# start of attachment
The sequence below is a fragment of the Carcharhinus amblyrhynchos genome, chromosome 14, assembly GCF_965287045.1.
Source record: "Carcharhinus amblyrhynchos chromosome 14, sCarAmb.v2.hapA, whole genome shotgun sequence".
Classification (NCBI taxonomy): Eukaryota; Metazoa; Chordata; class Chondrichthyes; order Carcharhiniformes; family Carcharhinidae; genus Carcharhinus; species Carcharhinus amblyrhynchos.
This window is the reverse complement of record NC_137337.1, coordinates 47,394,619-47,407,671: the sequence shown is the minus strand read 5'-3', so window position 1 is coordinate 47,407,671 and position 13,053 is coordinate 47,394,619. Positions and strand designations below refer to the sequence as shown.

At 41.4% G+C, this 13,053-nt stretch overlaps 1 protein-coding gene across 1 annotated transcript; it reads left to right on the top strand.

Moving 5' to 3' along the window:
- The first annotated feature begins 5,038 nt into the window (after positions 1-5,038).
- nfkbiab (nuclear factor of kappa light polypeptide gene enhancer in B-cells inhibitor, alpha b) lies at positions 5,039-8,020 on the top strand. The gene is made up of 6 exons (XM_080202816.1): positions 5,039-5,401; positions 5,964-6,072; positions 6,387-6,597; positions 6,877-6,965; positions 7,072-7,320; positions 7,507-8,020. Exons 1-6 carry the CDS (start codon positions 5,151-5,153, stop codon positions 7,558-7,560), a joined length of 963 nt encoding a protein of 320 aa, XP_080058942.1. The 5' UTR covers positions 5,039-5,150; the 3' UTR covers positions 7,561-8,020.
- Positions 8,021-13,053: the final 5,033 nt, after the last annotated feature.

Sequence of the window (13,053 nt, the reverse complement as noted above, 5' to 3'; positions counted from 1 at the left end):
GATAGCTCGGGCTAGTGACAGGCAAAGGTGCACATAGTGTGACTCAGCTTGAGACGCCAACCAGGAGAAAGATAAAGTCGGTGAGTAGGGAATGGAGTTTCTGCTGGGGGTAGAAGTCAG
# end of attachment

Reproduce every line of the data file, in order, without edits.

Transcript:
The sequence below is a fragment of the Carcharhinus amblyrhynchos genome, chromosome 14, assembly GCF_965287045.1.
Source record: "Carcharhinus amblyrhynchos chromosome 14, sCarAmb.v2.hapA, whole genome shotgun sequence".
Classification (NCBI taxonomy): Eukaryota; Metazoa; Chordata; class Chondrichthyes; order Carcharhiniformes; family Carcharhinidae; genus Carcharhinus; species Carcharhinus amblyrhynchos.
This window is the reverse complement of record NC_137337.1, coordinates 47,394,619-47,407,671: the sequence shown is the minus strand read 5'-3', so window position 1 is coordinate 47,407,671 and position 13,053 is coordinate 47,394,619. Positions and strand designations below refer to the sequence as shown.

At 41.4% G+C, this 13,053-nt stretch overlaps 1 protein-coding gene across 1 annotated transcript; it reads left to right on the top strand.

Moving 5' to 3' along the window:
- The first annotated feature begins 5,038 nt into the window (after positions 1-5,038).
- nfkbiab (nuclear factor of kappa light polypeptide gene enhancer in B-cells inhibitor, alpha b) lies at positions 5,039-8,020 on the top strand. The gene is made up of 6 exons (XM_080202816.1): positions 5,039-5,401; positions 5,964-6,072; positions 6,387-6,597; positions 6,877-6,965; positions 7,072-7,320; positions 7,507-8,020. Exons 1-6 carry the CDS (start codon positions 5,151-5,153, stop codon positions 7,558-7,560), a joined length of 963 nt encoding a protein of 320 aa, XP_080058942.1. The 5' UTR covers positions 5,039-5,150; the 3' UTR covers positions 7,561-8,020.
- Positions 8,021-13,053: the final 5,033 nt, after the last annotated feature.

Sequence of the window (13,053 nt, the reverse complement as noted above, 5' to 3'; positions counted from 1 at the left end):
GATAGCTCGGGCTAGTGACAGGCAAAGGTGCACATAGTGTGACTCAGCTTGAGACGCCAACCAGGAGAAAGATAAAGTCGGTGAGTAGGGAATGGAGTTTCTGCTGGGGGTAGAAGTCAG